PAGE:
Unlike records in bank or other institutional settings, this information never needs to be retrieved through any sort of public interface, so there is much less threat surface for attacks, which would need to somehow access into the secure internal systems. Anything is possible, but I'd be much more worried about my data leaking out from, say, banking systems. Also, while they might (although perhaps not) want to know that the information from Ms. SIN 123456789 for expenditures from Bank#1 is a different credit card than from Bank#2, the card# itself likely could be suppressed or tokenized at the bank's end, and not need to be transmitted to StatsCan.

There are probably things they can do to reduce the sampling footprint, or the range of data, and certainly better communicate their goals and intentions. But the data products produced by programs like this are very important for public policy development and evaluation. Poverty measures, CPI baskets and weightings, design and measuring of social programs or financial initiatives, and many other things greatly benefit from good statistical measures.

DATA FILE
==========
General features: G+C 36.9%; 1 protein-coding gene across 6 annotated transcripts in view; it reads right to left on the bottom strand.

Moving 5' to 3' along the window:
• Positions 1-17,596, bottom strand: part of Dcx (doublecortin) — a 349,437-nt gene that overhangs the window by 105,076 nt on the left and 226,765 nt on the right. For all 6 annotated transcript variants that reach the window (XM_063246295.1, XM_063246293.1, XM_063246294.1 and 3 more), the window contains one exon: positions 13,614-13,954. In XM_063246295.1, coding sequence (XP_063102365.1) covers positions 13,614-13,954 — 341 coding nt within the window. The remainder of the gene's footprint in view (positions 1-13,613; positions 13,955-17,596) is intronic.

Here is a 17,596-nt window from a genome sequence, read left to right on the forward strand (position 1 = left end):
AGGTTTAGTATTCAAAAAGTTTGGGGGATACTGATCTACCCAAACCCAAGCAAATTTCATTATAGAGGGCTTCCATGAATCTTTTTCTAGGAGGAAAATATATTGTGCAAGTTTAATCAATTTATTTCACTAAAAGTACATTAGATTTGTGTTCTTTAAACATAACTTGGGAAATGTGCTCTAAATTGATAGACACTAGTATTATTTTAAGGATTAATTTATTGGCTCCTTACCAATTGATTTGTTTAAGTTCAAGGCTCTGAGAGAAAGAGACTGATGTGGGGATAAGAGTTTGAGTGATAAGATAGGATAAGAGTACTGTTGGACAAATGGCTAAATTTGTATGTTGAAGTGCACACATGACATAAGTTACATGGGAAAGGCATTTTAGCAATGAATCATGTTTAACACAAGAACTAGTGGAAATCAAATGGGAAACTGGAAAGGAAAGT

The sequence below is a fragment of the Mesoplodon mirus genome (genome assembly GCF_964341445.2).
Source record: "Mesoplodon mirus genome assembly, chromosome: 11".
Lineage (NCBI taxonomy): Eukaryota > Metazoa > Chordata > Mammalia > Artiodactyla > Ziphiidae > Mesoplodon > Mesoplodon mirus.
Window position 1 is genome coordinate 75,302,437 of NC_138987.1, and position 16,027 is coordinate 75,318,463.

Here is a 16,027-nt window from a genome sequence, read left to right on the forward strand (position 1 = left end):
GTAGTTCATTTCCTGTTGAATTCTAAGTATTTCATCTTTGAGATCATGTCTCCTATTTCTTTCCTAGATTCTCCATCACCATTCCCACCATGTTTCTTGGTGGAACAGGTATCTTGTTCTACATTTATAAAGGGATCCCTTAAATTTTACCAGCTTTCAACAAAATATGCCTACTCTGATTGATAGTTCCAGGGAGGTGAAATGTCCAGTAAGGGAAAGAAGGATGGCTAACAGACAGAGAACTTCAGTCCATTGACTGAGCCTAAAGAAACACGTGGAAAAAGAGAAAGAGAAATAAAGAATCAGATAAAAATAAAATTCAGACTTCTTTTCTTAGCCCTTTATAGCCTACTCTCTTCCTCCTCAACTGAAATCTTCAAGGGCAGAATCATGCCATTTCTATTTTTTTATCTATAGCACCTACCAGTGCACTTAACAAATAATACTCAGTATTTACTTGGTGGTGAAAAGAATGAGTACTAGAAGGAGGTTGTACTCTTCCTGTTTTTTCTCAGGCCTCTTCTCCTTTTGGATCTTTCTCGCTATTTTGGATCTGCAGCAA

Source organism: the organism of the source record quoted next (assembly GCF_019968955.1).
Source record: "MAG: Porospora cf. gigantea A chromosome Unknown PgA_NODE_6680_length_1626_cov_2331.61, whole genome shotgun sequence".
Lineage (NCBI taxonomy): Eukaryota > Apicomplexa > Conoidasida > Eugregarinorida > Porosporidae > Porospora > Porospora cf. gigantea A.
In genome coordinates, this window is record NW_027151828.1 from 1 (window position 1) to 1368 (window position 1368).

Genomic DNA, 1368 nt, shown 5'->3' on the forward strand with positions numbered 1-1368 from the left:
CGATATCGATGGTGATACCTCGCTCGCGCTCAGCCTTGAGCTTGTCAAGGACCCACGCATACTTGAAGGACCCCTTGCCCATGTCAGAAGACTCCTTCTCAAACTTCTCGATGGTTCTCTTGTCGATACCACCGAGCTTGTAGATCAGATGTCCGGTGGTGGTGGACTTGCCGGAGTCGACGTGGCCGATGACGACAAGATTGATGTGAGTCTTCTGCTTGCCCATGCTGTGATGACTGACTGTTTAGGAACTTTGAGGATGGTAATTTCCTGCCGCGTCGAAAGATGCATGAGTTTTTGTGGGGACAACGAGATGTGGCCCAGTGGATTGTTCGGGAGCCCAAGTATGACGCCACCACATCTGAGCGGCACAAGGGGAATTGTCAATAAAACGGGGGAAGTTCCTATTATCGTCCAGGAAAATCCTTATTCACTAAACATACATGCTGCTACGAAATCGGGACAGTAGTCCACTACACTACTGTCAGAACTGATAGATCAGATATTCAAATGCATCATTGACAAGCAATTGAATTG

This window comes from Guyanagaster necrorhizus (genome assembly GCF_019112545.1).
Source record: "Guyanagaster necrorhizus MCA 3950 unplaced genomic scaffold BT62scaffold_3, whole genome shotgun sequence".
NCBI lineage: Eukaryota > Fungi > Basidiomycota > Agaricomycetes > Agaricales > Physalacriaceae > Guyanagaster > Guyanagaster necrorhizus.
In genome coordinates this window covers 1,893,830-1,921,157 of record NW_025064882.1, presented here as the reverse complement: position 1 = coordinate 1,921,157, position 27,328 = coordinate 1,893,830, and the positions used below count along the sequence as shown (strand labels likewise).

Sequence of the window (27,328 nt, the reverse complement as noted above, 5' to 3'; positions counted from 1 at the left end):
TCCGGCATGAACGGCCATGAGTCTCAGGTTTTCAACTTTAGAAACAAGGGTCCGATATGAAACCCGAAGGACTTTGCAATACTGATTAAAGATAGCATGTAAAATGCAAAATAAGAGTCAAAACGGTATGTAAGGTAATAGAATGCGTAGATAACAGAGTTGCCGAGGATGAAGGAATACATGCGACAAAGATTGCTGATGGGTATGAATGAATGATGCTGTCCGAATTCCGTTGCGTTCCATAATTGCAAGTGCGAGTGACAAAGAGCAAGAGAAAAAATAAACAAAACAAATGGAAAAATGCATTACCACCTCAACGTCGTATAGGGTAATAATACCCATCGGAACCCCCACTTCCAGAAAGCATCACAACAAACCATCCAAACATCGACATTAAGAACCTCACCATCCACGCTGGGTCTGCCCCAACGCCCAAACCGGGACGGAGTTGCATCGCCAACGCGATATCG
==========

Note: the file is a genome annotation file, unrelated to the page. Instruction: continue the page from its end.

StatsCan already collects data through things like the Household Expenditure or Financial Security surveys, as well as access to tax records etc, although those have problems of non-response and accuracy. Hopefully a full public discussion can result in support for a reasonable program (in whatever form that eventually takes) to enable important statistical products to be produced.

December 4, 2018
12:09 pm
Bruford
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It isn't some sort of "government file" sitting around for bureaucrats to look at. Neither the RCMP, Justin Trudeau, nor anyone else can compel them to release the information they may have for, say, Mr. Tin Foylehat.